Everyone loves a little bit of buttery goodness atop a breakfast English muffin or a slice of fresh baked fall bread. The question is, though: what kinds of butter do you fancy? Are you a peach butter aficionado or perhaps a fair-weather pumpkin butter user and a hardcore apple butter fan? Continue reading and to discover what butter makes you swoon. (Don’t forget to bookmark your favorite butter recipe so you can make the butter of your choosing before your next weekend brunch party!)
Homemade Spiced Pumpkin Butter (an OA Favorite)
Makes about 3 cups
One (15-ounce) can pure pumpkin purée (or 1 small, 1 ½ pound pumpkin)
½ cup apple cider
½ cup maple syrup
1 teaspoon ground cinnamon
1 teaspoon allspice
Pinch sea salt
If using a whole pumpkin: Peel pumpkin and remove seeds. Cut flesh into ½-inch cubes. Place in medium pot with water barely to cover; bring to a boil and simmer, covered, until very soft, about 30 minutes. Drain and mash pumpkin until well pureed. If using canned pumpkin, skip and start with Step 2.
Return fresh pumpkin puree (or place canned pumpkin puree) to pot, along with remaining ingredients; stir well. Bring to a boil over medium-high heat, stirring. Reduce to a simmer and cook until thickened and cohesive, about 30 to 40 minutes, stirring and scraping bottom of pot regularly.
Allow pumpkin butter to cool to room temperature. Serve at room temperature or well chilled. Store in airtight containers in the fridge for up to 1 week.
Peach Butter Recipe (Smitten Kitchen)
“Without a food mill: Cut a small “x” in the bottom of each peach. Dip each into a pot of boiling water for 30 seconds, and then into a bowl of cold water for a minute. The peels should slide right off. [If you have a food mill, skip the peeling step and I'll tell you where to use it in a moment.]
Halve your peaches and remove the pits, then cut each half into quarters (i.e. 8 chunks from each peach). Place peach chunks and water in a large pot and bring to a boil. Simmer until peaches are tender, about 15 to 20 minutes, stirring occasionally to ensure they cook evenly. If you have a food mill, run them through it to puree them and remove the skins. If you don’t have a food mill — i.e. you already peeled your peaches — you can puree in a food processor, blender or with an immersion blender. I like my peach butter very smooth, but feel free to leave any amount of texture you prefer.
Return the peaches to the large pot, add the sugar and lemon juice and bring the mixture to a good strong simmer/gentle boil, cooking them at this level for 30 to 40 minutes, stirring occasionally in the beginning and more often near the end, as it thickens up and the fruit masses risk scorching on the bottom of the pot.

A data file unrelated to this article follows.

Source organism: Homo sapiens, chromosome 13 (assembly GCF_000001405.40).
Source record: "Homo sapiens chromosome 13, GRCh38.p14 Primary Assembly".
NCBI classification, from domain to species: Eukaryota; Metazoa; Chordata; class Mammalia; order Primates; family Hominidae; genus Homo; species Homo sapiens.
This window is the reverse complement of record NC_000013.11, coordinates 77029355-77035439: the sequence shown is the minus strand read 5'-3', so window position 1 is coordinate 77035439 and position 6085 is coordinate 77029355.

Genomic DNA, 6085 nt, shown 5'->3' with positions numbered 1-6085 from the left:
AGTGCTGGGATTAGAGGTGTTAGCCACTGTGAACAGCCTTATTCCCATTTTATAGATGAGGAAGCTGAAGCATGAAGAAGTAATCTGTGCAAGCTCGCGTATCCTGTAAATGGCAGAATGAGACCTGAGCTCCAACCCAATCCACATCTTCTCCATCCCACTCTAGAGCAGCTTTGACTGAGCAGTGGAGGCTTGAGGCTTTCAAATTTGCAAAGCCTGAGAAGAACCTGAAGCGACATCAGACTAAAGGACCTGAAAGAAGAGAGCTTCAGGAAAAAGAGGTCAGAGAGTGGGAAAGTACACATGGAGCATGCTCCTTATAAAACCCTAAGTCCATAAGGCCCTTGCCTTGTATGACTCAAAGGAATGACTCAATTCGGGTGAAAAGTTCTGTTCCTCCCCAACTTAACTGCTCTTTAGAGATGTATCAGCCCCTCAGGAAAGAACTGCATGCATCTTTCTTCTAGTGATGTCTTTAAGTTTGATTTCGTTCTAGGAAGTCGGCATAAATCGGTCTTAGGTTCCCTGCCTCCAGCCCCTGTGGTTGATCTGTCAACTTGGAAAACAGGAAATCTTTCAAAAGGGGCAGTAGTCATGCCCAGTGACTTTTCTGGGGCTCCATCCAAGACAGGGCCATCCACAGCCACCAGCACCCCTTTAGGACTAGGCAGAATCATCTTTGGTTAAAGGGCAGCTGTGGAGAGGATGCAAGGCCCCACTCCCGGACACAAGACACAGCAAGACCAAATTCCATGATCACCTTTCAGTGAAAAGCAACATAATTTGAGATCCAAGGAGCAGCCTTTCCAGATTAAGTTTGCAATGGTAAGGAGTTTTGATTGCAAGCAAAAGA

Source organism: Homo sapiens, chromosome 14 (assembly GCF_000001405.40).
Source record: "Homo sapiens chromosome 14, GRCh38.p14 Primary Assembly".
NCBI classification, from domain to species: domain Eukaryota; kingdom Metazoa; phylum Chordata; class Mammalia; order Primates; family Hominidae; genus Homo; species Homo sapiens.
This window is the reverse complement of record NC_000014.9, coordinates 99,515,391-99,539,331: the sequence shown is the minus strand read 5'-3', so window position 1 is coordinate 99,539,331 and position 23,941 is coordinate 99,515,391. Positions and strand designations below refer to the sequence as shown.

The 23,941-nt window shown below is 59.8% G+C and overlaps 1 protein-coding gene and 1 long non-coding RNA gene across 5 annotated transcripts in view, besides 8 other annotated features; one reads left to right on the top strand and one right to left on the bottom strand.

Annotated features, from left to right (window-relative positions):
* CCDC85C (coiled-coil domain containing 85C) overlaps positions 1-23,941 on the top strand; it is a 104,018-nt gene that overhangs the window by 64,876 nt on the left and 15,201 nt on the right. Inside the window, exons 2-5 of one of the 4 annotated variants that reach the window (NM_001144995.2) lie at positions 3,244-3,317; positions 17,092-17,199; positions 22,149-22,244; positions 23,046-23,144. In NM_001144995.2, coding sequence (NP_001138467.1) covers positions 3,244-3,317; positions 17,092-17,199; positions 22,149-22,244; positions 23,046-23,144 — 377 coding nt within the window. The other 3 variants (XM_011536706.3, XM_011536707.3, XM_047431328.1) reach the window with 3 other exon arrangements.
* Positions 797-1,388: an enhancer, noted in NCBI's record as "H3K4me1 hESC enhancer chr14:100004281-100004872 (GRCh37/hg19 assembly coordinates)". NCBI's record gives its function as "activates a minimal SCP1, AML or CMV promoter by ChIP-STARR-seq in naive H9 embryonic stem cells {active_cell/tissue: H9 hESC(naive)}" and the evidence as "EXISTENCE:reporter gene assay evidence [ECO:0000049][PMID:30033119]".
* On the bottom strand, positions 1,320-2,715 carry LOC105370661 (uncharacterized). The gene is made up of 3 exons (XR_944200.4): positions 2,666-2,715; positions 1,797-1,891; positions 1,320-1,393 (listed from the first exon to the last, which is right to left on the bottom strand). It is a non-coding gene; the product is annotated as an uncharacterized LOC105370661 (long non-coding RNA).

There are several methods to test for doneness: You can drizzle a ribbon of sauce across the surface; when that ribbon holds its shape before dissolve into the pot, it is done. Some people use cold or frozen plates; dollop a spoonful in the middle of one and if no water forms a ring around it in a couple minutes, it is done. Others use a spoon; if the butter remains rounded on a spoon for two minutes, it is done. You can also check the pot itself; the butter is usually done when a wooden spoon leaves a clear train when scraped across the bottom.
Let peach butter cool (unless you’re canning it, in which, follow the directions below). If you’re not canning it, keep it in an airtight container in the fridge. It should be good for at least two weeks.”
Homemade Organic Almond Butter (allgoodprovisions.com)
2 cups organic almonds
2-3 tablespoons of olive oil
Mix almonds and olive oil in a powerful blender for a few minutes. Almonds should be ground to a paste. If almond paste is dry, add olive oil to loosen and soften to get desired consistency. Refrigerate in airtight container.
Sugar-Free Apple Butter (healthhomehappy.com)
8-12 medium-sized organic apples or combination of organic apples and organic, ripe pears
1/2 cup local honey (optional)
1/2 cup water
1 tablespoon organic cinnamon
Rinse apples, core, and slice. Don’t peel. Place apples in crock-pot with honey, water, and cinnamon. Turn on low for 12 hours or over night. At this point you will have apple sauce.
Puree in the crock-pot with a stick blender, or transfer to a food processor or blender and puree.
Return to crock-pot and cook on lowest setting with lid cracked to allow steam to escape for another 4 to 6 hours, stirring once every couple hours. The mixture will darken and thicken the butter.
Spoon into jars and keep in the refrigerator, freezer.
Okay. You’re done making the fruit butter of your choice. Clean up your kitchen (the guests are going to arrive bright and early, after all), and start to preheat your oven; it’s time to make some homemade fall bread to pair with that fresh butter.
This organic banana bread recipe is not too sweet, so it pairs well with most any fruit butter.
Banana Bread (by Audrey Millard in old, family cookbook)
1 1/4 cups of organic, whole wheat flour
1 teaspoon of soda
1 cup of organic sugar
1/2 teaspoon of salt
2 or 3 organic bananas
2 cups organic canola oil or 2 cups of organic apple sauce
2 organic, free-range eggs
1/2 cup of natural nuts and organic raisins (optional)
Preheat oven to 325 degree F.
Sift flour, sugar, and salt. Mix bananas, oil or applesauce, and eggs. Blend all together in mixing bowl. Add nuts and raisins if you wish. Bake for 60 minutes.
If fruit bread isn’t your thing, give some whole grain German bread a shot. It’s rustic and hearty, and filled with healthy whole grains.